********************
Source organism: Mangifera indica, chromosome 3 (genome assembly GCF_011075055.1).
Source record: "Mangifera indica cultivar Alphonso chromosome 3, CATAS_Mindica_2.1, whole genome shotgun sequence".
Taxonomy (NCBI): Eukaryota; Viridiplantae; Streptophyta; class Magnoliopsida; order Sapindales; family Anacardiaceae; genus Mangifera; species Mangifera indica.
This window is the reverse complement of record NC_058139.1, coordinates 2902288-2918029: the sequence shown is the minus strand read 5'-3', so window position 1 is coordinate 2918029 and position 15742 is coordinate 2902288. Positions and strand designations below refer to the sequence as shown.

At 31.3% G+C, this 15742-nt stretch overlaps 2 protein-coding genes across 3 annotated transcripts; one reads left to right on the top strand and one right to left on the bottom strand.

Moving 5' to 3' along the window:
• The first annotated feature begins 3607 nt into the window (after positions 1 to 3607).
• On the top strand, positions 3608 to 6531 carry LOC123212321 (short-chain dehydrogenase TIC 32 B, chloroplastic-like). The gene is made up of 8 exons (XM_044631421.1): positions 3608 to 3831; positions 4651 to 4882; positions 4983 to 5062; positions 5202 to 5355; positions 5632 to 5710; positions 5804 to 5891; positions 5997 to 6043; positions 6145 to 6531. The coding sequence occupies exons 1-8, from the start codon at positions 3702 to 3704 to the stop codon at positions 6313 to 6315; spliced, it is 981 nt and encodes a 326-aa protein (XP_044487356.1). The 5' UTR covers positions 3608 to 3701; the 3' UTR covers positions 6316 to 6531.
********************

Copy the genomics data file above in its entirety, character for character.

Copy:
Source organism: Mangifera indica, chromosome 3 (genome assembly GCF_011075055.1).
Source record: "Mangifera indica cultivar Alphonso chromosome 3, CATAS_Mindica_2.1, whole genome shotgun sequence".
Taxonomy (NCBI): Eukaryota; Viridiplantae; Streptophyta; class Magnoliopsida; order Sapindales; family Anacardiaceae; genus Mangifera; species Mangifera indica.
This window is the reverse complement of record NC_058139.1, coordinates 2902288-2918029: the sequence shown is the minus strand read 5'-3', so window position 1 is coordinate 2918029 and position 15742 is coordinate 2902288. Positions and strand designations below refer to the sequence as shown.

At 31.3% G+C, this 15742-nt stretch overlaps 2 protein-coding genes across 3 annotated transcripts; one reads left to right on the top strand and one right to left on the bottom strand.

Moving 5' to 3' along the window:
• The first annotated feature begins 3607 nt into the window (after positions 1 to 3607).
• On the top strand, positions 3608 to 6531 carry LOC123212321 (short-chain dehydrogenase TIC 32 B, chloroplastic-like). The gene is made up of 8 exons (XM_044631421.1): positions 3608 to 3831; positions 4651 to 4882; positions 4983 to 5062; positions 5202 to 5355; positions 5632 to 5710; positions 5804 to 5891; positions 5997 to 6043; positions 6145 to 6531. The coding sequence occupies exons 1-8, from the start codon at positions 3702 to 3704 to the stop codon at positions 6313 to 6315; spliced, it is 981 nt and encodes a 326-aa protein (XP_044487356.1). The 5' UTR covers positions 3608 to 3701; the 3' UTR covers positions 6316 to 6531.